Bonn: German Development Institute / Deutsches Institut für Entwicklungspolitik (DIE) (The Current Column of 19 January 2017)
Today will see Donald Trump sworn in as the 45th president of the USA, a move that could see the system of world trade plunge into a spiral of isolationism. Trump's entry to the White House will see an aggressive form of mercantilism become respectable in Washington, aimed not only at German car producers, as Trump clarified in his latest interview. It poses enormous risks for the world economy as a whole. The European Union and Germany are well advised to prepare for the worst.
With the nomination of Robert Lighthizer as US Trade Representative Trump has indicated that he aims to put his strongly protectionist ideas into practice. Trump made radical trade policy claims on the campaign trail – and has not deviated from these to any great extent since being elected. He threatens to leave the North American Free Trade Agreement NAFTA and calls for tariffs of up to 45 percent on Mexican and Chinese products. The high degree of global fragmentation and interlinking of production processes means that these steps would prove extremely short-sighted: For example, each dollar of Mexican exports contains around 40 cents of upstream products from the US. A drastic increase in US customs duties for neighbouring Mexico would ultimately lead to greater expense for many Americans. The competitiveness of the American economy as a whole would fall – and lower-income citizens in particular would suffer from the increase in prices.
Trump also plans to block the central element of trade policy of the departing President Obama, the Trans-Pacific Partnership (TPP). TPP would be the world's largest free trade agreement and would bind the US to dynamic markets in the Asia-Pacific region – with the exclusion of China, however! A paradoxical situation: on the one hand Trump aims to stem Chinese exports to the US, on the other hand to hinder the treaty which, at least in the rhetoric of the Obama administration, would have served to lessen the trade policy dominance of China. With the TPP vacuum in Asia Trump is practically inviting China to take the lead in the global trade system.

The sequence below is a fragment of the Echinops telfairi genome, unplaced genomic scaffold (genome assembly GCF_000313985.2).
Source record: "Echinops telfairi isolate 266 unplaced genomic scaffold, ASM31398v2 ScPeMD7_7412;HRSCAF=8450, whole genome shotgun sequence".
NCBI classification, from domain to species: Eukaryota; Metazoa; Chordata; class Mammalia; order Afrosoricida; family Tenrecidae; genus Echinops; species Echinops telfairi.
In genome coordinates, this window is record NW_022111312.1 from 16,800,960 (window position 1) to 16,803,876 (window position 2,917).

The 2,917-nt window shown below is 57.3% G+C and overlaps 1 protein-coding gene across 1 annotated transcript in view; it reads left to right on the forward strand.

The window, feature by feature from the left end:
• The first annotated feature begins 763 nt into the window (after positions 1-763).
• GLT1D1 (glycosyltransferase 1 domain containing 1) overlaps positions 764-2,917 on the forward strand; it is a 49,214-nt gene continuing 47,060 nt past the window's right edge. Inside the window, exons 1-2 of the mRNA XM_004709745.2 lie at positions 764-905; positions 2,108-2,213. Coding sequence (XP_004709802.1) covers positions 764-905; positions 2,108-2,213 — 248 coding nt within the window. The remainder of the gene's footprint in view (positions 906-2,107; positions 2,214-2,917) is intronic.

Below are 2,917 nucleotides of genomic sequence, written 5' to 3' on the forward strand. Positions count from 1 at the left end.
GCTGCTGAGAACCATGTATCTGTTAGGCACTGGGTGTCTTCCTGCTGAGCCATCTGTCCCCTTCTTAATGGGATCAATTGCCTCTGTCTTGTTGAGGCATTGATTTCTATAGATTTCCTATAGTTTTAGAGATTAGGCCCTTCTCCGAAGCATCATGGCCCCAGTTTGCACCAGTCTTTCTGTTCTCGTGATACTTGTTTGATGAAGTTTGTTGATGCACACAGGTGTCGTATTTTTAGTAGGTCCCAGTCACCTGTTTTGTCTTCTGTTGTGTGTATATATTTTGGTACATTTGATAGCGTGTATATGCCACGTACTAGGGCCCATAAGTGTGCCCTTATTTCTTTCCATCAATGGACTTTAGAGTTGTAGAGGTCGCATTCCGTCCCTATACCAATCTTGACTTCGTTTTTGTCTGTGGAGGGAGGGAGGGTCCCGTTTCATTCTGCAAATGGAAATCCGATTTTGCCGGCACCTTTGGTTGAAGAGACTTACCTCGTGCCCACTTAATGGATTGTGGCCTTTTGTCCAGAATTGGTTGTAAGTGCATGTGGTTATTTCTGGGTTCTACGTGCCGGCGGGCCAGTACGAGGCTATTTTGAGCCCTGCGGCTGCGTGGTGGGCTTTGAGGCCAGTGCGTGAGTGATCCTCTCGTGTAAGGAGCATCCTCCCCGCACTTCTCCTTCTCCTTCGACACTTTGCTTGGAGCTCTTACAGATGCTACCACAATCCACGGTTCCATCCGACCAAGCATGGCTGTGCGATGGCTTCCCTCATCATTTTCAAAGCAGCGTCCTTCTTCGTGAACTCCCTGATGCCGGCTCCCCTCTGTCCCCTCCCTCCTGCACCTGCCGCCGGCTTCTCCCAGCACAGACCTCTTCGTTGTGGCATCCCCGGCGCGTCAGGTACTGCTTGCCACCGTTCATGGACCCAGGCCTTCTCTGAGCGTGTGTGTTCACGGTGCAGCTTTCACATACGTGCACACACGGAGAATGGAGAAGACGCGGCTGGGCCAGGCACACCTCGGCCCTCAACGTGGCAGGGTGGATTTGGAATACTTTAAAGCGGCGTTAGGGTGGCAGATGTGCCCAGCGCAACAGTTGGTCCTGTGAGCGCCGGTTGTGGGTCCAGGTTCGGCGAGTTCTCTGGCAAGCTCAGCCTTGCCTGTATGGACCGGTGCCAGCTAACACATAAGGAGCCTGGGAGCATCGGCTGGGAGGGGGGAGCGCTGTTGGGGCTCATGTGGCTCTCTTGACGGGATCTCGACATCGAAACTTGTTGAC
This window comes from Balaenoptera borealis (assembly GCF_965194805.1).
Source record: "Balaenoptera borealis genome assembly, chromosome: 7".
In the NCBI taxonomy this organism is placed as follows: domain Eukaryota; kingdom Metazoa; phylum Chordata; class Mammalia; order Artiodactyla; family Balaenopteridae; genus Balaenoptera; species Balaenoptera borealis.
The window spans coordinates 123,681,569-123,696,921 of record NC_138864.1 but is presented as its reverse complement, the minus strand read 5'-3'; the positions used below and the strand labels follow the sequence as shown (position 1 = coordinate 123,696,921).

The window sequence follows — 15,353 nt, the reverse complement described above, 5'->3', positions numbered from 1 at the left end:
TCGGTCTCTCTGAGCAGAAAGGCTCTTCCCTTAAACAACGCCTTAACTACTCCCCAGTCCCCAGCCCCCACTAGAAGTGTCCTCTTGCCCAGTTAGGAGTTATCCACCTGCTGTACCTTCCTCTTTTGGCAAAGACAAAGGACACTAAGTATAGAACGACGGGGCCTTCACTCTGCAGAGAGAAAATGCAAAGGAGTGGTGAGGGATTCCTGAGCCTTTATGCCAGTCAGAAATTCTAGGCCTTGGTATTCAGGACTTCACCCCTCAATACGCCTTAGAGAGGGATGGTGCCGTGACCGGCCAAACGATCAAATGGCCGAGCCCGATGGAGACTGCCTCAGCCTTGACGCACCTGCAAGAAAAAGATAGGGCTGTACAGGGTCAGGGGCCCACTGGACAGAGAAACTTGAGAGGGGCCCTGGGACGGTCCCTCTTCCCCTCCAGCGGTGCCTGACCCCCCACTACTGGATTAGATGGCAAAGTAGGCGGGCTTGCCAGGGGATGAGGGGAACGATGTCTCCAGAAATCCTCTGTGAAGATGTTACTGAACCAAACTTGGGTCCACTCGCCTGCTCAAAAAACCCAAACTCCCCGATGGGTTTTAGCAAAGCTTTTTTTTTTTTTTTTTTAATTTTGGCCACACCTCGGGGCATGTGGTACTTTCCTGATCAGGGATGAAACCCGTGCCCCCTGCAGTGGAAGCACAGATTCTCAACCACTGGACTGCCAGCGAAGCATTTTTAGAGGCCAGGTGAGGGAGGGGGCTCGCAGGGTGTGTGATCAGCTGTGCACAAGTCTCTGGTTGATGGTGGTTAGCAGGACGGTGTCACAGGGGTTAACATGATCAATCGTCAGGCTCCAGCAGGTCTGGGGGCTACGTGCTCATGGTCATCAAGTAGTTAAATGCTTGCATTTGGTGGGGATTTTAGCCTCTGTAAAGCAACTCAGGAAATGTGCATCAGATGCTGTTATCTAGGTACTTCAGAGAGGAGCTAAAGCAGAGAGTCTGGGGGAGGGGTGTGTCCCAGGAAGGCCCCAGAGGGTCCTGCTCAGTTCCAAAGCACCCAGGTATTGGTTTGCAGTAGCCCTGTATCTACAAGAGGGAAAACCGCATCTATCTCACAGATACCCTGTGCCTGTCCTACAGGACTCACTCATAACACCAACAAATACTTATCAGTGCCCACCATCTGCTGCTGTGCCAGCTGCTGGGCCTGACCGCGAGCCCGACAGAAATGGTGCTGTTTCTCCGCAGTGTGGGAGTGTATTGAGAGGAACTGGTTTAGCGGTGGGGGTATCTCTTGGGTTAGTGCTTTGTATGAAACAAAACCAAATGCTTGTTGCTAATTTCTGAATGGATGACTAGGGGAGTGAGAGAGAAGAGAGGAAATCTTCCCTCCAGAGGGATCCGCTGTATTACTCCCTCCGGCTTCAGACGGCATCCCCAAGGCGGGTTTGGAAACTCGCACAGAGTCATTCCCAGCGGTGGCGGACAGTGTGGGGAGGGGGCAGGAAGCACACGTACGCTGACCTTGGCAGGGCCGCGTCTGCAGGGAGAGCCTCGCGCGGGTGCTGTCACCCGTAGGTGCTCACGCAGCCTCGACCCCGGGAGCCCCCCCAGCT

There is a major risk that new trade wars will flare up. Of course, Mexico and China could appeal against the raising of tariffs by Trump to the World Trade Organization (WTO). However, these processes would take a long time – particularly in view of the fact that the dispute settlement mechanism at the WTO is overburdened with numerous cases. It would be likely that Mexico and China would take retaliatory measures. China could cancel its contracts with the US company Boeing, for example. An escalation of protectionist measures would result, shaking the foundations of the global trade system, including the WTO.
To avoid the occurrence of nightmare scenarios it is necessary to bind Trump and his team to existing structures and weaken his radical positions. A great deal of persuasiveness needs to be applied to the argument that the interests of American workers and consumers would be served more effectively in the Trump administration was to work not against but with its partners. Structural changes and the loss of jobs are not only threatened by international trade, but also through the relentless pace of technological developments such as the digitalisation and automation of the global economy. But how should new rules for such developments be co-ordinated internationally without a functioning global trade system?
In Europe, recent years have been characterised by discussion of the Transatlantic Trade and Investment Partnership (TTIP) under negotiation with the US. In view of the positions of Trump, the fundamental question needs to be readdressed: what kind of trade agreement do we favour? How should globalisation's losers be compensated? How can globalisation be made fairer and the trust of citizens regained?
Let us be under no illusions, Europe also fails to speak in unison on these issues. Following the tug of war over the free trade agreement with Canada, European trade policy needs to be put on a new footing. This includes the need for agreement in the dispute over competencies between the European institutions and the member states regarding who is able to negotiate and ratify trade agreements. Only then will Europe be taken seriously as a trading power again – in Washington, but also in Beijing. The aim should be to strengthen alliances with the countries with whom we share a vital interest in open markets and a functioning global trade system.
Germany, which holds the position of G20 Chair this year, should use its high international standing to enter into dialogue with the new US administration on these issues. The G20 summit in Hamburg in July in particular offers an opportunity to re-establish lines of discussion with our traditional partner at the highest level. In addition, by then at the latest Berlin and Brussels should also be ready with answers for Trump when he enquires as to what lucrative deals the EU is able to offer.